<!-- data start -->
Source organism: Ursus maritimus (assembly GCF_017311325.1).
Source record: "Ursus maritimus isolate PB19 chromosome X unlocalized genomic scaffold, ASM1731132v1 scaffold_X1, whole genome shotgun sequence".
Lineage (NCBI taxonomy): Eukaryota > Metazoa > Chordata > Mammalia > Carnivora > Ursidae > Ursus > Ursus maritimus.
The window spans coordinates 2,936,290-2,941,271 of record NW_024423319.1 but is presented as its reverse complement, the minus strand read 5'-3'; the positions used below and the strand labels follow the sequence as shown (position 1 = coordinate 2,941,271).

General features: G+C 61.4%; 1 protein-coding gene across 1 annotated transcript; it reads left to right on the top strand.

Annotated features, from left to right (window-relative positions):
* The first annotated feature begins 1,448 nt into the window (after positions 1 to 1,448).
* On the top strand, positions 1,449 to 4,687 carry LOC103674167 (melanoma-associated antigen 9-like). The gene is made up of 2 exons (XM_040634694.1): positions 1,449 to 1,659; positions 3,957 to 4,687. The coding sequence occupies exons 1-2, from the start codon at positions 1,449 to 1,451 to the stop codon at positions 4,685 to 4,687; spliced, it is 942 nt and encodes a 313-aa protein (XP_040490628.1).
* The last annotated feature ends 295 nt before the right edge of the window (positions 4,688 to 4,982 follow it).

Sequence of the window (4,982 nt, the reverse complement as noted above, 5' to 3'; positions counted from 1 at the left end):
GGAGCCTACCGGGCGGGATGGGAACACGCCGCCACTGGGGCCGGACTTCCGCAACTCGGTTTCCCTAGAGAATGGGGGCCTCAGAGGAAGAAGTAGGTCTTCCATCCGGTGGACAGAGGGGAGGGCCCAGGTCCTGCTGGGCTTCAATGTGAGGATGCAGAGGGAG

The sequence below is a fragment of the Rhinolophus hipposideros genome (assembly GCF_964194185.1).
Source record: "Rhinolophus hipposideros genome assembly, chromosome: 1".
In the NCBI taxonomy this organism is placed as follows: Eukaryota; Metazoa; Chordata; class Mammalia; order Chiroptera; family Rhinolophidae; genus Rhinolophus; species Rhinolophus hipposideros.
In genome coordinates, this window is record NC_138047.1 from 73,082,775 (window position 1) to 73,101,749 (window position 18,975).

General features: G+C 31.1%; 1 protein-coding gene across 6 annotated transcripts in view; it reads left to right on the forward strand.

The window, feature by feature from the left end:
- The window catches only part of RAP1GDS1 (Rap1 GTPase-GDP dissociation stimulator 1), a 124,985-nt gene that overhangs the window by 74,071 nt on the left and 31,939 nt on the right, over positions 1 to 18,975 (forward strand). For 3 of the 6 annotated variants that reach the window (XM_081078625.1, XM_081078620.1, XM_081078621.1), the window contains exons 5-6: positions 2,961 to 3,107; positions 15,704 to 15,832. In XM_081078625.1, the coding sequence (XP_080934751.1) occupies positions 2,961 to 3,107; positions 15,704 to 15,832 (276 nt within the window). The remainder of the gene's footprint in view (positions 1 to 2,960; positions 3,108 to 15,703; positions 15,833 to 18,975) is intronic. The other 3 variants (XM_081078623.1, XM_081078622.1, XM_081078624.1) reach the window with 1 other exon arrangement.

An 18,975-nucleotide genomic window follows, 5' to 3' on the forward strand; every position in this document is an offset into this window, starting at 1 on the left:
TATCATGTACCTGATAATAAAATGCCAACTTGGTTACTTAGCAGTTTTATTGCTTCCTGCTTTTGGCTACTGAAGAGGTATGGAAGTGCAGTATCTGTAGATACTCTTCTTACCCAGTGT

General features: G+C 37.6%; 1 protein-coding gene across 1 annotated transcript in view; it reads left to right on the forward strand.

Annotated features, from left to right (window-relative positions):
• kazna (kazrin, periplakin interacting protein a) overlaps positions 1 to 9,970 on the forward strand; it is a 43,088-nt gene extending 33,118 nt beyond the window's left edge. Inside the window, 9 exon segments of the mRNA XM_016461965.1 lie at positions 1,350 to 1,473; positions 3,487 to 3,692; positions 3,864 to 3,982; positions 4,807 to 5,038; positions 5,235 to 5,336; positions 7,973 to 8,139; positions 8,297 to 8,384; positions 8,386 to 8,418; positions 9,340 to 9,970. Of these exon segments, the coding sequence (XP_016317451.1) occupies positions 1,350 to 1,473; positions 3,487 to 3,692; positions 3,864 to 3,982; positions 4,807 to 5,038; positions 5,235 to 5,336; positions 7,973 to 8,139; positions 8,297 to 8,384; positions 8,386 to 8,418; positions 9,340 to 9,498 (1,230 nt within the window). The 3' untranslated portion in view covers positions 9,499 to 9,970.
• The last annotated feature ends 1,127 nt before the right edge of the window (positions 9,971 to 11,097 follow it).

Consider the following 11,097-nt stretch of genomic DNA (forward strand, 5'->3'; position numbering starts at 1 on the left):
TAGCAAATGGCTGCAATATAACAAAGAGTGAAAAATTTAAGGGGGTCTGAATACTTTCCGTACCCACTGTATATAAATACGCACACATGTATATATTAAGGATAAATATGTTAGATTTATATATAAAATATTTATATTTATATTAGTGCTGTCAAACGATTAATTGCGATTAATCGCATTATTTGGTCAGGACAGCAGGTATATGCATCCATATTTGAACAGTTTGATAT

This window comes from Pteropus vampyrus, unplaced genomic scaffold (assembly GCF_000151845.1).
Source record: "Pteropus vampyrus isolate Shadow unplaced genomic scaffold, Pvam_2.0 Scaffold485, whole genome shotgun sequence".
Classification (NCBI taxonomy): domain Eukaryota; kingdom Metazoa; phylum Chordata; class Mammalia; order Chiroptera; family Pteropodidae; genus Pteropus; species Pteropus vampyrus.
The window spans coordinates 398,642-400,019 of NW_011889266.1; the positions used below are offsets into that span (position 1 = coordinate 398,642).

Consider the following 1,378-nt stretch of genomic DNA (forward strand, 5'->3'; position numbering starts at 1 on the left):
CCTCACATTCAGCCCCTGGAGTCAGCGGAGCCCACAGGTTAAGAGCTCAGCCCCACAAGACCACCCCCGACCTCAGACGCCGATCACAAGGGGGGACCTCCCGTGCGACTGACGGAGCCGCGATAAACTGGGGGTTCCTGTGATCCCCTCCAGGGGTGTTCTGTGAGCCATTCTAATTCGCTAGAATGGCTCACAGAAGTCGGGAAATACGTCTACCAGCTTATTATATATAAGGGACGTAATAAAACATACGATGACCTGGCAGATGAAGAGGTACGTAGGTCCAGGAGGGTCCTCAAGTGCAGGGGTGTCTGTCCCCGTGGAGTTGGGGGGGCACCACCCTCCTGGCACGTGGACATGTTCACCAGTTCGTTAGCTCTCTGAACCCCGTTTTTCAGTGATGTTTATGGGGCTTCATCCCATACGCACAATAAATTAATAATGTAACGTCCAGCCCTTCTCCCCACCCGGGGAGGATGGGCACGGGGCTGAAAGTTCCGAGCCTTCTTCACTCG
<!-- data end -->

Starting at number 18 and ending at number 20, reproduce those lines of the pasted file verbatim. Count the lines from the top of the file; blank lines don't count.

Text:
- The window catches only part of RAP1GDS1 (Rap1 GTPase-GDP dissociation stimulator 1), a 124,985-nt gene that overhangs the window by 74,071 nt on the left and 31,939 nt on the right, over positions 1 to 18,975 (forward strand). For 3 of the 6 annotated variants that reach the window (XM_081078625.1, XM_081078620.1, XM_081078621.1), the window contains exons 5-6: positions 2,961 to 3,107; positions 15,704 to 15,832. In XM_081078625.1, the coding sequence (XP_080934751.1) occupies positions 2,961 to 3,107; positions 15,704 to 15,832 (276 nt within the window). The remainder of the gene's footprint in view (positions 1 to 2,960; positions 3,108 to 15,703; positions 15,833 to 18,975) is intronic. The other 3 variants (XM_081078623.1, XM_081078622.1, XM_081078624.1) reach the window with 1 other exon arrangement.

An 18,975-nucleotide genomic window follows, 5' to 3' on the forward strand; every position in this document is an offset into this window, starting at 1 on the left:
TATCATGTACCTGATAATAAAATGCCAACTTGGTTACTTAGCAGTTTTATTGCTTCCTGCTTTTGGCTACTGAAGAGGTATGGAAGTGCAGTATCTGTAGATACTCTTCTTACCCAGTGT